HOUSTON, Texas (KTRK) -- As hospitalizations continue to increase, the Houston area is seeing a real impact on wait times at emergency rooms.
In fact, ABC13 found hundreds of patients have been admitted to the hospital but were left waiting for a bed.
According to the Southeast Texas Regional Advisory Council (SETRAC), in a 25-county region in southeast Texas, 469 patients were admitted to the hospital on Sunday, but didn't have a general bed.
There were also 53 ICU patients who were admitted, but they also didn't have a bed immediately available.
This has since caused a ripple effect throughout hospital systems. They're so full that in some cases, ambulances are holding patients until there is a room available.
"It's almost to the point where it's crippling, and we're going to see this as an increase in response times to medical calls," said Houston Fire Department Chief Samuel Pena.
He said in one case, a patient was left waiting for five and a half hours on a stretcher, inside an ambulance just waiting for a bed.
"That's an egregious incident. It doesn't serve our patients well. It doesn't serve our EMTs well," said Pena.
The chief said it's taking about 10% longer to transfer patients from the ambulance to the hospital.
"The downstream effect that it causes is significant," he said. "A 5-, 10-, 15-minute delay, or an additional delay, in transferring a patient means that unit is not available to service the next emergency call. So what happens is when the next call comes, the ambulance that's responding to those new calls are coming from further away."
On top of that, HFD has seen a 20% increase in call volume over the past couple of months. Still, hospitals say if you have an emergency, you will get care.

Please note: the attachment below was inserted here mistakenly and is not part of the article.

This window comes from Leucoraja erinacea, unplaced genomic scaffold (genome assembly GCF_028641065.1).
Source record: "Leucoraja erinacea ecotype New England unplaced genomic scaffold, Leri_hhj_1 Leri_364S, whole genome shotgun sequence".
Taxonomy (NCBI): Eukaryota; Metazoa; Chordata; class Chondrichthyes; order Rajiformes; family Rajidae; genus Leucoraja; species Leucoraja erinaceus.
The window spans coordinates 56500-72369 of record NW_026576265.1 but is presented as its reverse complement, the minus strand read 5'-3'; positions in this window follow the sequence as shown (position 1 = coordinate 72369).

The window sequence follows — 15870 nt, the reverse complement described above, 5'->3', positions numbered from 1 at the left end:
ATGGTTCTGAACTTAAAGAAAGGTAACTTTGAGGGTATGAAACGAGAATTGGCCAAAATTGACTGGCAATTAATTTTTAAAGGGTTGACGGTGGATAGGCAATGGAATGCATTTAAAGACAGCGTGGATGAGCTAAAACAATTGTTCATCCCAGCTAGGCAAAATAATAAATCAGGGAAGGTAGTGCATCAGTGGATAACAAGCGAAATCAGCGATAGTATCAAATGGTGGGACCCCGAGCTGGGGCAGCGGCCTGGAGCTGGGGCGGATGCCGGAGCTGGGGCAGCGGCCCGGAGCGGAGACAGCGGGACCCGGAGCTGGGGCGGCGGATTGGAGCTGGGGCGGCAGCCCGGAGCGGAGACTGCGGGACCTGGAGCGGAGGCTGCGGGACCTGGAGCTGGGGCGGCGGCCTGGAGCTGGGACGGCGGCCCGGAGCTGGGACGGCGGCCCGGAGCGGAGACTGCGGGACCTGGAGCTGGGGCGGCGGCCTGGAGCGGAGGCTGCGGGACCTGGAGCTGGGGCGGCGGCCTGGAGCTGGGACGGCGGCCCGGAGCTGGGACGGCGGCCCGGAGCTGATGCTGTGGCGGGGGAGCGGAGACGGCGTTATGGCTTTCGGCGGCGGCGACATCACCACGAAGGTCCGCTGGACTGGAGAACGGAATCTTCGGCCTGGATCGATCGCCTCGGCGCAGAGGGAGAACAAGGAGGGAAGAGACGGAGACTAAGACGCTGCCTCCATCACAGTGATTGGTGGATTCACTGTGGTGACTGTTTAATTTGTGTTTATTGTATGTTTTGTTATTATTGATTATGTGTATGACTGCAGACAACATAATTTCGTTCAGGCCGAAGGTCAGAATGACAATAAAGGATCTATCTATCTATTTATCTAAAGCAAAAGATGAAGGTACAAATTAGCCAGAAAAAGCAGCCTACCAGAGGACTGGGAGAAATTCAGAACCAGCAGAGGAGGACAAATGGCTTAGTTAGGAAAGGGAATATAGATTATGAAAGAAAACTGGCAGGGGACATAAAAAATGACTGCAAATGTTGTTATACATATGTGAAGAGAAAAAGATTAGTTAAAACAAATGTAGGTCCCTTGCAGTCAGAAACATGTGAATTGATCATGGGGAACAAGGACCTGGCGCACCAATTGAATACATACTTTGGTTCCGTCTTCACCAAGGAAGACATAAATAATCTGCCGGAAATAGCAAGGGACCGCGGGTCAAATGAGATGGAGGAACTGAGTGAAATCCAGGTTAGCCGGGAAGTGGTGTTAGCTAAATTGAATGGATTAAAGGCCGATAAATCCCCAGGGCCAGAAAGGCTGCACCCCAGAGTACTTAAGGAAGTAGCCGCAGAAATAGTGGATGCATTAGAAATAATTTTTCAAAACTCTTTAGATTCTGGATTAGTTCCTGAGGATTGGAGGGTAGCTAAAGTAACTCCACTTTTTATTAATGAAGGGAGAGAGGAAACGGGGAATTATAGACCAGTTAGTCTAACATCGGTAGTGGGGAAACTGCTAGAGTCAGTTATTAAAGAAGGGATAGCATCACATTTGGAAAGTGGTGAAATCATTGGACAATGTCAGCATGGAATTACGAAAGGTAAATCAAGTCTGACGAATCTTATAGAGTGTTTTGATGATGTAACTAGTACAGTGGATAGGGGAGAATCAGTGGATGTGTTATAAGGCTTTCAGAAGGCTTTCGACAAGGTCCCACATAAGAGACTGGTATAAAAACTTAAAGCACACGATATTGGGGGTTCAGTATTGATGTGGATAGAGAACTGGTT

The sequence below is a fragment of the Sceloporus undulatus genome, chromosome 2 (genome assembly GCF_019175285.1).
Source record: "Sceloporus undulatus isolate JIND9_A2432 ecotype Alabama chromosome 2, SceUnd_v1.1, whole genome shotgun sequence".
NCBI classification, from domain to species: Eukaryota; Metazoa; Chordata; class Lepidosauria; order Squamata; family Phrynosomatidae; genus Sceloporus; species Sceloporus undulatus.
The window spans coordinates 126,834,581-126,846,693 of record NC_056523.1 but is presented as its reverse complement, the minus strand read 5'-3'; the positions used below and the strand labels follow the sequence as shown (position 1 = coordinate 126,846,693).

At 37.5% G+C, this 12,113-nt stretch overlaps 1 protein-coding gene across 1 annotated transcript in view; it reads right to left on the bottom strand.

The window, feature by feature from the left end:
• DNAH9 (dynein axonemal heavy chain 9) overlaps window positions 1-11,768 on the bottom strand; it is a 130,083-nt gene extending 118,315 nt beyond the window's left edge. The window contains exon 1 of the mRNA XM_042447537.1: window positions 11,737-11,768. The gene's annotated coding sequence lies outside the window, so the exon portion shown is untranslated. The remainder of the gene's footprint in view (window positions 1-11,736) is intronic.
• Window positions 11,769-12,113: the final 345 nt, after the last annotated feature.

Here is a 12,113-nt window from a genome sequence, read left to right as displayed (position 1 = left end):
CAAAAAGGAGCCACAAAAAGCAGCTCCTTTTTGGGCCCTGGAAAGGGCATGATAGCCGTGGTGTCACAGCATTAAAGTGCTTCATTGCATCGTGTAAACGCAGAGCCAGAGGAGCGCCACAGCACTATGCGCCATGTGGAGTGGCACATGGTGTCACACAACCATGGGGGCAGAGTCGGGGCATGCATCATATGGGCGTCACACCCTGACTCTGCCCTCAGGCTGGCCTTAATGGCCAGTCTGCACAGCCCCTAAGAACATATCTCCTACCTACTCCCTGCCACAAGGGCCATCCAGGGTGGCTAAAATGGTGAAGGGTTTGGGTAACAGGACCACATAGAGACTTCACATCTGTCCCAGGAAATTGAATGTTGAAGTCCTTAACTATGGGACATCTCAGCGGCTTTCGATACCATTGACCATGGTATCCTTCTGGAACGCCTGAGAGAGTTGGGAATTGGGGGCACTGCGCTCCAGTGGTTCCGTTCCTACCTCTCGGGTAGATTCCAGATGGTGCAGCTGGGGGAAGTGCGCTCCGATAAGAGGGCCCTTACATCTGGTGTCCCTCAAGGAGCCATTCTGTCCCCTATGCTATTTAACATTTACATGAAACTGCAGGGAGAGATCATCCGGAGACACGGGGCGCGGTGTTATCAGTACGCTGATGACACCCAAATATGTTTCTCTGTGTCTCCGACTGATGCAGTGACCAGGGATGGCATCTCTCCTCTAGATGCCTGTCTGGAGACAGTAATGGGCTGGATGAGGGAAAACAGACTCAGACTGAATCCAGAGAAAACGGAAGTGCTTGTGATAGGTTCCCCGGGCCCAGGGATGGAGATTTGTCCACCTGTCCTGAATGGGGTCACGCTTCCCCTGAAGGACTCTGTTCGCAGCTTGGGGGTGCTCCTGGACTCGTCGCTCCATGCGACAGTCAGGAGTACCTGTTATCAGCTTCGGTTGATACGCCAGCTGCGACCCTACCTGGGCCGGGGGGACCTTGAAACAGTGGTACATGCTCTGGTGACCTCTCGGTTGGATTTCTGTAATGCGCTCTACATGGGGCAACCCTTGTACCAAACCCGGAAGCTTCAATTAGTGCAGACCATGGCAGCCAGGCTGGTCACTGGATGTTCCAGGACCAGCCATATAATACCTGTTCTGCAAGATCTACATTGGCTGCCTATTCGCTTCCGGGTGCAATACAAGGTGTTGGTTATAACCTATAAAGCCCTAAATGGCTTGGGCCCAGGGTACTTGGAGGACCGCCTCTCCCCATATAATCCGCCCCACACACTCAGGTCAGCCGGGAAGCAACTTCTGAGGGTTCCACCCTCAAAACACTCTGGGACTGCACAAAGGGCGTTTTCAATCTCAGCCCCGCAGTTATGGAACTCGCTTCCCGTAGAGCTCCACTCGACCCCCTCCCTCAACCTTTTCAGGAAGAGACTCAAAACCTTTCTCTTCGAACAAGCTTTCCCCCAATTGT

Ben Taub Hospital is one of the areas level one trauma centers, which means they treat patients in serious trauma emergencies such as shootings and car crashes.
Chief of staff Dr. Sandeep Markan said while COVID-19 patients are keeping the ICU busy, they are taking care of patients in trauma situations. He said the previous surges gave them the experience to handle this one.
"We had to come up with ingenious mechanisms of PPE and protocols and people masking up appropriately and that learning curve, as you remember, last year was very steep," said Markan. "So at this point, we have a substantial familiarity and are able to provide high-level trauma care."
Then there's the nursing shortage that's being felt across the community.
Ben Taub Hospital has reduced staff at two clinics. That staff is being used at both Harris Health System hospitals, which includes LBJ Hospital.
Nurses are also working overtime and picking up shifts.
"We have reallocated nurses throughout the system to meet the high demand and complex needs of our patients," said Toni Cotton, the chief nursing officer at Ben Taub Hospital. "We've just done whatever we've had to do to prioritize and take care of our sickest patients."
Pena said the way to reduce the level of hospitalizations is through vaccinations, which he believes will benefit the entire community.